ROSSI, Domenico
(b. 1678, Lugano, d. 1742, Venezia)


Italian architect, much sought-after in Venice and the Friuli region with an innovative style that added Neoclassic details with an obvious Palladian influence to the old Baroque models.

The Swiss-born architect was sent at an early age to Venice to study architecture with his uncle Giuseppe Sardi. Finding Rossi an unwilling pupil, Sardi arranged his apprenticeship as a stonemason in the workshops of Alessandro Tremignon and Baldissare Longhena. Rossi's early stonemason training may explain his careful attention to architectural detail, albeit sometimes even at the cost of structural and stylistic cohesion.

His major works in Venice are the impressive façade of the Church of San Stae (1709), even if judged by some critics to be too "heavy"; Palazzo Corner della Regina (1724) in the sestiere of S. Croce, rebuilt in the late Baroque style on the foundations of the old palace that once belonged to Caterina Cornaro, Queen of Cyprus, and which now houses the Biennale di Venezia archives; the interior of the Chiesa dei Gesuiti), with its fine polychrome marble intarsio that produce the effect of Damasque drapes. Domenico Rossi, like Giorgio Massari and the major architects of the 1700s, drew on the services of the painter Giambattista Tiepolo to decorate his palaces and churches in Venice and Udine.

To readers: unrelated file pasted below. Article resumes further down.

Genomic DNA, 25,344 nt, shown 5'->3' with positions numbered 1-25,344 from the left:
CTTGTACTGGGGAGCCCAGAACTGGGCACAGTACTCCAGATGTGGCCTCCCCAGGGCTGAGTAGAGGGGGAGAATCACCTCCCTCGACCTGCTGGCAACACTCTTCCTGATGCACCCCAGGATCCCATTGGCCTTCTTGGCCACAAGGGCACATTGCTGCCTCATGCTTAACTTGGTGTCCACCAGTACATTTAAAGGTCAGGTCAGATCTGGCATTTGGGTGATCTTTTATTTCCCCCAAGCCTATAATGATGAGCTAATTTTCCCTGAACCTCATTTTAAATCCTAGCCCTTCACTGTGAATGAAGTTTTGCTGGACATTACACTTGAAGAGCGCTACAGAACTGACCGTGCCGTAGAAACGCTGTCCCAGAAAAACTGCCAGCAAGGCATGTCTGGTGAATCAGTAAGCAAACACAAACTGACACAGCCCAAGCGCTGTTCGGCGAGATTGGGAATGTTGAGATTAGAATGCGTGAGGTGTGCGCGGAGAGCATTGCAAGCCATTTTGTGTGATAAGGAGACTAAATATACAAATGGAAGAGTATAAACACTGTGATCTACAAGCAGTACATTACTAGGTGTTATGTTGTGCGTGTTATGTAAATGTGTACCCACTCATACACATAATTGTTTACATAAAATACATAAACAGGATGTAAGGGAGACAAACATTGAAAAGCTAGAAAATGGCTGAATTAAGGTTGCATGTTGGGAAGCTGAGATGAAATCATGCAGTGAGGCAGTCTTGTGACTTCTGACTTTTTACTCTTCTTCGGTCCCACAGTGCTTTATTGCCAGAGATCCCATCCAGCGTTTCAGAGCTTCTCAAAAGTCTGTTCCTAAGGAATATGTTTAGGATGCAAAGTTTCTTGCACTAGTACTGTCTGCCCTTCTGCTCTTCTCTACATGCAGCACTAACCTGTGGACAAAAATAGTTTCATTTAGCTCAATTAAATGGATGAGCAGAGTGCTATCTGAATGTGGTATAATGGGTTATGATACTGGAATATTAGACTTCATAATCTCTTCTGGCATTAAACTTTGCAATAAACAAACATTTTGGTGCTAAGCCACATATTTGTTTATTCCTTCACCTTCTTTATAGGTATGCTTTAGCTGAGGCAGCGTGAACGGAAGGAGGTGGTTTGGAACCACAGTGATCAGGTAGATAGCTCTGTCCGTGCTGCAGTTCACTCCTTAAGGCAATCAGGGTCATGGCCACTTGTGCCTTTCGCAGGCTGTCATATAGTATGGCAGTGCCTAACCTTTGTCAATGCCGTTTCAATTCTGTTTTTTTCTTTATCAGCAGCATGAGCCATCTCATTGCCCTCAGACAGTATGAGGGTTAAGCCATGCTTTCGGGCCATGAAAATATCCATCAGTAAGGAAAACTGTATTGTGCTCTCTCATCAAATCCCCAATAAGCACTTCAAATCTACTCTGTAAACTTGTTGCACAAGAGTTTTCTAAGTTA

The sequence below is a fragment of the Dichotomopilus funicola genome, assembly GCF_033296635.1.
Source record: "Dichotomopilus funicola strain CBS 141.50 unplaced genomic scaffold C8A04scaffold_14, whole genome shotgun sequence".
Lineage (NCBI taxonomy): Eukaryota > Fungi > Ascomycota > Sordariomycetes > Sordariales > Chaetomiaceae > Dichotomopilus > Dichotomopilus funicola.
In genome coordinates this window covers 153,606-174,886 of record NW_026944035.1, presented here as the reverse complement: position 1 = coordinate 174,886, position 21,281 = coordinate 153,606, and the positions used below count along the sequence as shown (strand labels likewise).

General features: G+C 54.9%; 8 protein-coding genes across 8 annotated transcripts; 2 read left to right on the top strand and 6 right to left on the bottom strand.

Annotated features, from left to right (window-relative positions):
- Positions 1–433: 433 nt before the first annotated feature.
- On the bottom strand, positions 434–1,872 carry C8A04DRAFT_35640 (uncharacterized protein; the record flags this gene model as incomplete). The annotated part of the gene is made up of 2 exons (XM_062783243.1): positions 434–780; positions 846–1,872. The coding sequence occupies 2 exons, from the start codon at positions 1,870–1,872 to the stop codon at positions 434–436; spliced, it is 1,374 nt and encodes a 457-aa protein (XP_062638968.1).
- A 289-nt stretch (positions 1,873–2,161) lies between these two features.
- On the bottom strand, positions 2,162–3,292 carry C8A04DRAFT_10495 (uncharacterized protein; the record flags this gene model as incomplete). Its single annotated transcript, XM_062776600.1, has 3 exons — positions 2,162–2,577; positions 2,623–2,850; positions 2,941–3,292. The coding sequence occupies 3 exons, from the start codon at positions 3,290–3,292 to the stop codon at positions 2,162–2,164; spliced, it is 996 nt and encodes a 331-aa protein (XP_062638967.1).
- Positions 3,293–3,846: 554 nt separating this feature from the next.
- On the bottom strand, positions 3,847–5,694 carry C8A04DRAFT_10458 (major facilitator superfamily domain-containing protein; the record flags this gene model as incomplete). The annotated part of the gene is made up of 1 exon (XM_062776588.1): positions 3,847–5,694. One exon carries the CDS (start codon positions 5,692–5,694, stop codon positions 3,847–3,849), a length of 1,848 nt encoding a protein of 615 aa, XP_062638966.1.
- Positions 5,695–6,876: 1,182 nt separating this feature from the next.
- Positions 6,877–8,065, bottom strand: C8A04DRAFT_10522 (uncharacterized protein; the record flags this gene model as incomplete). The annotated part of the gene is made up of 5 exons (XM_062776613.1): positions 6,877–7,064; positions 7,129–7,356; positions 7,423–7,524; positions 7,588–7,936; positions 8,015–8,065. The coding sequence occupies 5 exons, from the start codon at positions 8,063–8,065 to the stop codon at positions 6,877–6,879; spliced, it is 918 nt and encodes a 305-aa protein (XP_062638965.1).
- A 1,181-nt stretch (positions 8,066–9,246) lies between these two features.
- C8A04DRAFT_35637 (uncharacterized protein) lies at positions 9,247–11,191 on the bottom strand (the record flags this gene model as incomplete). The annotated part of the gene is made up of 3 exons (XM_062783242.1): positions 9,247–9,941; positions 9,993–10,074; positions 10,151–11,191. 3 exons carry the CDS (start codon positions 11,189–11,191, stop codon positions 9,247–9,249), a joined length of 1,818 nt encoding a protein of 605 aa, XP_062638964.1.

Rossi also completed the radical work on the fourteenth-century cathedral of Udine. And still in the Friuli region, this time in Codroipo, he left his clever mark on the old Villa Manin complex.